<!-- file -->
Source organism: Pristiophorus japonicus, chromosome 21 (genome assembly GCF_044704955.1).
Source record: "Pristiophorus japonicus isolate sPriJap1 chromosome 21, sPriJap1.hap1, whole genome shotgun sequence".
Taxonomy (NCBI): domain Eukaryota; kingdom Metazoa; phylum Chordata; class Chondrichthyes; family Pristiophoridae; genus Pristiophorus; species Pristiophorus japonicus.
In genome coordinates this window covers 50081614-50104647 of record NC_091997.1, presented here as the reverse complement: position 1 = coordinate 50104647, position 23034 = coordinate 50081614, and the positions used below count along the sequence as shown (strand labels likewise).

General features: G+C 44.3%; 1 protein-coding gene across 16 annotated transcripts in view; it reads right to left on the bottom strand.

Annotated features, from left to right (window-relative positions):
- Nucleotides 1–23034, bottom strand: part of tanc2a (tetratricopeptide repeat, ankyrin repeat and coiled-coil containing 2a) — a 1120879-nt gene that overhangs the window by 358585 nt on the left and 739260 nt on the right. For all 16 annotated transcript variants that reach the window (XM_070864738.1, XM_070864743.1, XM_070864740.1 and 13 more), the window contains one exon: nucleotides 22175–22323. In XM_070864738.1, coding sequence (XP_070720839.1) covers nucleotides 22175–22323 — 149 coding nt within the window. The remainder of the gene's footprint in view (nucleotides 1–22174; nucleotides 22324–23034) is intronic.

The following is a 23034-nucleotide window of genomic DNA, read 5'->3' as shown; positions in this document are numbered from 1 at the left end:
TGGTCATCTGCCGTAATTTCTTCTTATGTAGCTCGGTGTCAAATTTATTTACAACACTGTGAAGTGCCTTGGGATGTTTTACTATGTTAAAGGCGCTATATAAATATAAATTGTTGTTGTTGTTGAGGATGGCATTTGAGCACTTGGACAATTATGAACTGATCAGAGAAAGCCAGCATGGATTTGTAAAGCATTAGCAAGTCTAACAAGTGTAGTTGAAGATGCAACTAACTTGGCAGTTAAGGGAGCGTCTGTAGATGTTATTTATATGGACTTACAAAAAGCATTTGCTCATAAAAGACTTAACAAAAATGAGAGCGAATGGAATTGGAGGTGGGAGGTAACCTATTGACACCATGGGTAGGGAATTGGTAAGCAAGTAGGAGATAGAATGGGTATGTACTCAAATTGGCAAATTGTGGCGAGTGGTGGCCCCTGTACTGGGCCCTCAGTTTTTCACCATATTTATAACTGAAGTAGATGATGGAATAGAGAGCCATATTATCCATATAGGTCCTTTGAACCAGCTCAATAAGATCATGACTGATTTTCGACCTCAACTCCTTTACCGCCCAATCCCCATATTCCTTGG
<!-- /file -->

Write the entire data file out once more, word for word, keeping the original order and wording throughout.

Source organism: Pristiophorus japonicus, chromosome 21 (genome assembly GCF_044704955.1).
Source record: "Pristiophorus japonicus isolate sPriJap1 chromosome 21, sPriJap1.hap1, whole genome shotgun sequence".
Taxonomy (NCBI): domain Eukaryota; kingdom Metazoa; phylum Chordata; class Chondrichthyes; family Pristiophoridae; genus Pristiophorus; species Pristiophorus japonicus.
In genome coordinates this window covers 50081614-50104647 of record NC_091997.1, presented here as the reverse complement: position 1 = coordinate 50104647, position 23034 = coordinate 50081614, and the positions used below count along the sequence as shown (strand labels likewise).

General features: G+C 44.3%; 1 protein-coding gene across 16 annotated transcripts in view; it reads right to left on the bottom strand.

Annotated features, from left to right (window-relative positions):
- Nucleotides 1–23034, bottom strand: part of tanc2a (tetratricopeptide repeat, ankyrin repeat and coiled-coil containing 2a) — a 1120879-nt gene that overhangs the window by 358585 nt on the left and 739260 nt on the right. For all 16 annotated transcript variants that reach the window (XM_070864738.1, XM_070864743.1, XM_070864740.1 and 13 more), the window contains one exon: nucleotides 22175–22323. In XM_070864738.1, coding sequence (XP_070720839.1) covers nucleotides 22175–22323 — 149 coding nt within the window. The remainder of the gene's footprint in view (nucleotides 1–22174; nucleotides 22324–23034) is intronic.

The following is a 23034-nucleotide window of genomic DNA, read 5'->3' as shown; positions in this document are numbered from 1 at the left end:
TGGTCATCTGCCGTAATTTCTTCTTATGTAGCTCGGTGTCAAATTTATTTACAACACTGTGAAGTGCCTTGGGATGTTTTACTATGTTAAAGGCGCTATATAAATATAAATTGTTGTTGTTGTTGAGGATGGCATTTGAGCACTTGGACAATTATGAACTGATCAGAGAAAGCCAGCATGGATTTGTAAAGCATTAGCAAGTCTAACAAGTGTAGTTGAAGATGCAACTAACTTGGCAGTTAAGGGAGCGTCTGTAGATGTTATTTATATGGACTTACAAAAAGCATTTGCTCATAAAAGACTTAACAAAAATGAGAGCGAATGGAATTGGAGGTGGGAGGTAACCTATTGACACCATGGGTAGGGAATTGGTAAGCAAGTAGGAGATAGAATGGGTATGTACTCAAATTGGCAAATTGTGGCGAGTGGTGGCCCCTGTACTGGGCCCTCAGTTTTTCACCATATTTATAACTGAAGTAGATGATGGAATAGAGAGCCATATTATCCATATAGGTCCTTTGAACCAGCTCAATAAGATCATGACTGATTTTCGACCTCAACTCCTTTACCGCCCAATCCCCATATTCCTTGG